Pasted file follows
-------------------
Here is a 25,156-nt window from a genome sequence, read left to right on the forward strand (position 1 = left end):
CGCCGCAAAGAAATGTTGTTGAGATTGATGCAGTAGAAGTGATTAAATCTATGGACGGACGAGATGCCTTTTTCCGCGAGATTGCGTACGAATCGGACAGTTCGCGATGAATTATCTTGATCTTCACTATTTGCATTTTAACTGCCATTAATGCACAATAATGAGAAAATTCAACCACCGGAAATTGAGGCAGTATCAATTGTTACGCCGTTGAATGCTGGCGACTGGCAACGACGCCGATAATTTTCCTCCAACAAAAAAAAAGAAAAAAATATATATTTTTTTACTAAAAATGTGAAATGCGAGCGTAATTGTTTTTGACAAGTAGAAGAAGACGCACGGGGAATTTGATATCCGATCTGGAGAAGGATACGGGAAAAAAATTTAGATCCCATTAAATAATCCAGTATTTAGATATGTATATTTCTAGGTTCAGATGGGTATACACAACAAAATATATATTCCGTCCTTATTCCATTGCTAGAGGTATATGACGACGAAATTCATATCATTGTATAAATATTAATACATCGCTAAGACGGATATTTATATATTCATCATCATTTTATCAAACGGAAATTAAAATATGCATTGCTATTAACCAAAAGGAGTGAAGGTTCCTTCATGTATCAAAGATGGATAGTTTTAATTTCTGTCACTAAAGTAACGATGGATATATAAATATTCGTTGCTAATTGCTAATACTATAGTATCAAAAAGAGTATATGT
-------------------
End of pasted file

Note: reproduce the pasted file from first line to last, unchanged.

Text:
Here is a 25,156-nt window from a genome sequence, read left to right on the forward strand (position 1 = left end):
CGCCGCAAAGAAATGTTGTTGAGATTGATGCAGTAGAAGTGATTAAATCTATGGACGGACGAGATGCCTTTTTCCGCGAGATTGCGTACGAATCGGACAGTTCGCGATGAATTATCTTGATCTTCACTATTTGCATTTTAACTGCCATTAATGCACAATAATGAGAAAATTCAACCACCGGAAATTGAGGCAGTATCAATTGTTACGCCGTTGAATGCTGGCGACTGGCAACGACGCCGATAATTTTCCTCCAACAAAAAAAAAGAAAAAAATATATATTTTTTTACTAAAAATGTGAAATGCGAGCGTAATTGTTTTTGACAAGTAGAAGAAGACGCACGGGGAATTTGATATCCGATCTGGAGAAGGATACGGGAAAAAAATTTAGATCCCATTAAATAATCCAGTATTTAGATATGTATATTTCTAGGTTCAGATGGGTATACACAACAAAATATATATTCCGTCCTTATTCCATTGCTAGAGGTATATGACGACGAAATTCATATCATTGTATAAATATTAATACATCGCTAAGACGGATATTTATATATTCATCATCATTTTATCAAACGGAAATTAAAATATGCATTGCTATTAACCAAAAGGAGTGAAGGTTCCTTCATGTATCAAAGATGGATAGTTTTAATTTCTGTCACTAAAGTAACGATGGATATATAAATATTCGTTGCTAATTGCTAATACTATAGTATCAAAAAGAGTATATGT